Lying in bed at night, twelve-year-old Henry York can’t ignore the thumping and scratching he hears on the other side of the attic wall. He scrapes off the plaster and discovers doors—ninety-nine cupboards of all different sizes and shapes. Through one he hears the sound of falling rain. Through another he sees a glowing room—with a man strolling back and forth! Henry and his cousin Henrietta soon understand that these are not just cupboards. They are, in fact, portals to other worlds.
100 Cupboards by N. D. Wilson is the first book in a series of intrigue, adventure, fantasy, and world-hopping. I spotted it one day in a secondhand book store and had heard of the title before so thought I’d pick it up. I’m very fond of world jumping stories so was pretty excited about trying this book.
I was not disappointed.
Wilson has a very humorous flavor to his writing, making the reader smile and chuckle at every scene. Though the story did become its best about halfway through, I was pretty hooked from the beginning just from the quirky characters and writing style. As I followed Henry’s adventures as he tries to find out the puzzle of why there are these strange cupboards in his walls, I was deeply drawn into the mystery and fun of it all. This book had a very captivating flavor to it that really sets it apart from lots of fiction.
The book opens with Henry York coming to stay for a while with his aunt and uncle and their three daughters. As he tries to adjust to the bit of quirkiness of this family, he also discovers his wall is making strange noises. Soon he finds it covered in all sorts of curious cupboards. When one of his cousins, Henrietta, discovers it with him, they work together to attempt to solve the mystery of it all.
Henry soon discovers that there is much more to these cupboards than he ever expected.
With so many different doors, strange letters, fun characters, and mystery woven across every page, I found this story an extremely fun read.
The characters of this book really made it. I cannot say they were all well behaving, role models, but they were not all completely rotten either. Quirky is really the best way to explain them. Even amidst all the oddities happening around them, some of them act like it’s just another day. Though one of the cousins was pretty rotten, I fell in love with all the rest of the characters. They made me smile and laugh and constantly giggle at the bizarre things that came out of their mouths. Even if there wasn’t such an intriguing plot, I’d still probably love this book just from the fun the characters brought to it.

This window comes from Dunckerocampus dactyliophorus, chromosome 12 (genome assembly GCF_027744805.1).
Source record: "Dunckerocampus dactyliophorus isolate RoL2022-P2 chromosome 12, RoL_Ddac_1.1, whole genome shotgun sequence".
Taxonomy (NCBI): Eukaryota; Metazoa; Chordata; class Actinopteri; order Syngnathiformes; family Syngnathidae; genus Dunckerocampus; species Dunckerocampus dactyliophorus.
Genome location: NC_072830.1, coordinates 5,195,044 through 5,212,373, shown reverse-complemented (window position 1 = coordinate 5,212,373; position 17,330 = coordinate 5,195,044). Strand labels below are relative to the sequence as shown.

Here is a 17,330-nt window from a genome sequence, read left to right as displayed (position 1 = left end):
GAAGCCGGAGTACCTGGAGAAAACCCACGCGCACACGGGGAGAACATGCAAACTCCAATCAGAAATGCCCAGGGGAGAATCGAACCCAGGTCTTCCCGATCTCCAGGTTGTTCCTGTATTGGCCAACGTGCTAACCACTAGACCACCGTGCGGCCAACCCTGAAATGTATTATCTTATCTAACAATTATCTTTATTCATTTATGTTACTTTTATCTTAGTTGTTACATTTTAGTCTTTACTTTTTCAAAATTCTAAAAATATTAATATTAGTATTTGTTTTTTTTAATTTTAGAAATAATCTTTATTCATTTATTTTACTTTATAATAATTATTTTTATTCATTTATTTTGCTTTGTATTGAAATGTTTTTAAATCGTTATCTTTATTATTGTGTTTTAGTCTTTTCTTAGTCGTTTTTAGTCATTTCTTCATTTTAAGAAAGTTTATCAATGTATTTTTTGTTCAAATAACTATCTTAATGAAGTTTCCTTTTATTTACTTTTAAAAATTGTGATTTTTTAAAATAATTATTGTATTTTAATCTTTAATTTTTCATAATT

The main characters are pretty young, indicating this was meant for young readers, though the story is so interesting I think anyone would enjoy it really.
Pretty much all the material was clean. A bit of use of magic was in it. There was also a couple of little crude things in it, but, again, it was meant for a young audience so everything was very minor.
There was some violence throughout it. I think the author was fairly careful with this though, because whenever there was a moment of violence, he never went into deep detail over it, and often violent scenes were quickly brushed over.
So for ages…mmm…probably from 10 or 11 and up I’d think.
If you like stories that veer away from the mediocre, I’d highly suggest 100 Cupboards. It brings a very fascinating way of jumping across entirely different worlds, the most interesting of characters, and an all around captivating plot.
The next book of the series is called Dandelion Fire and I very much hope to acquire it soon!